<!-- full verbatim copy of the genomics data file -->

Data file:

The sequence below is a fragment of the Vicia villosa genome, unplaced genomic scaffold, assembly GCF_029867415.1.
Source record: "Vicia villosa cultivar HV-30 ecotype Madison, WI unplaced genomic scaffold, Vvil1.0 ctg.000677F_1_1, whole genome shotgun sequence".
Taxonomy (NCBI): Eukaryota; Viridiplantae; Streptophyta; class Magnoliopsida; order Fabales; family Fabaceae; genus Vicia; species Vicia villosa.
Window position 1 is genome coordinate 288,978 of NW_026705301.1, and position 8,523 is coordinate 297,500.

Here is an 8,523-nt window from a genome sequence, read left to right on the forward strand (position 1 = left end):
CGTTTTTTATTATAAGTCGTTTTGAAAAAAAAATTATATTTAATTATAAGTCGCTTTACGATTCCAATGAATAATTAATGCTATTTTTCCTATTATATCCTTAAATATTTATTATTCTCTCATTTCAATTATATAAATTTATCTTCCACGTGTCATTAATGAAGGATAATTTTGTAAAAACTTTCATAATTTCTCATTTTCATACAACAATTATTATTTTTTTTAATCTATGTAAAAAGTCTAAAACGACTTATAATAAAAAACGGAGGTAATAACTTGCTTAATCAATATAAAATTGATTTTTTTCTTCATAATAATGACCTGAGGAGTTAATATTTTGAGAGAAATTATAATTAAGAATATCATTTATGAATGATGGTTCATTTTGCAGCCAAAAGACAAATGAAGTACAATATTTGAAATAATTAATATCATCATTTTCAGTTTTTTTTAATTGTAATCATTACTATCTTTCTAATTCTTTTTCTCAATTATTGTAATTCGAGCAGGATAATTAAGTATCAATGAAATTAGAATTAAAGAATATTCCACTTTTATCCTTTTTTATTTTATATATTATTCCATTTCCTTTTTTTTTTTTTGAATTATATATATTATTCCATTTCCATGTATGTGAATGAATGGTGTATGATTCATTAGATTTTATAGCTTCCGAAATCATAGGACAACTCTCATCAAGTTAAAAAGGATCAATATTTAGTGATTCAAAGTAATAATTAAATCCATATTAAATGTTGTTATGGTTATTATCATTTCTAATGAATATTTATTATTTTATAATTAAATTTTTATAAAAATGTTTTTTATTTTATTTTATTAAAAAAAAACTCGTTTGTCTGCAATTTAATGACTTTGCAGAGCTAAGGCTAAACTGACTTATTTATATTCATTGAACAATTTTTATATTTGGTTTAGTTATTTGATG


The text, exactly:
The sequence below is a fragment of the Vicia villosa genome, unplaced genomic scaffold, assembly GCF_029867415.1.
Source record: "Vicia villosa cultivar HV-30 ecotype Madison, WI unplaced genomic scaffold, Vvil1.0 ctg.000677F_1_1, whole genome shotgun sequence".
Taxonomy (NCBI): Eukaryota; Viridiplantae; Streptophyta; class Magnoliopsida; order Fabales; family Fabaceae; genus Vicia; species Vicia villosa.
Window position 1 is genome coordinate 288,978 of NW_026705301.1, and position 8,523 is coordinate 297,500.

Here is an 8,523-nt window from a genome sequence, read left to right on the forward strand (position 1 = left end):
CGTTTTTTATTATAAGTCGTTTTGAAAAAAAAATTATATTTAATTATAAGTCGCTTTACGATTCCAATGAATAATTAATGCTATTTTTCCTATTATATCCTTAAATATTTATTATTCTCTCATTTCAATTATATAAATTTATCTTCCACGTGTCATTAATGAAGGATAATTTTGTAAAAACTTTCATAATTTCTCATTTTCATACAACAATTATTATTTTTTTTAATCTATGTAAAAAGTCTAAAACGACTTATAATAAAAAACGGAGGTAATAACTTGCTTAATCAATATAAAATTGATTTTTTTCTTCATAATAATGACCTGAGGAGTTAATATTTTGAGAGAAATTATAATTAAGAATATCATTTATGAATGATGGTTCATTTTGCAGCCAAAAGACAAATGAAGTACAATATTTGAAATAATTAATATCATCATTTTCAGTTTTTTTTAATTGTAATCATTACTATCTTTCTAATTCTTTTTCTCAATTATTGTAATTCGAGCAGGATAATTAAGTATCAATGAAATTAGAATTAAAGAATATTCCACTTTTATCCTTTTTTATTTTATATATTATTCCATTTCCTTTTTTTTTTTTTGAATTATATATATTATTCCATTTCCATGTATGTGAATGAATGGTGTATGATTCATTAGATTTTATAGCTTCCGAAATCATAGGACAACTCTCATCAAGTTAAAAAGGATCAATATTTAGTGATTCAAAGTAATAATTAAATCCATATTAAATGTTGTTATGGTTATTATCATTTCTAATGAATATTTATTATTTTATAATTAAATTTTTATAAAAATGTTTTTTATTTTATTTTATTAAAAAAAAACTCGTTTGTCTGCAATTTAATGACTTTGCAGAGCTAAGGCTAAACTGACTTATTTATATTCATTGAACAATTTTTATATTTGGTTTAGTTATTTGATG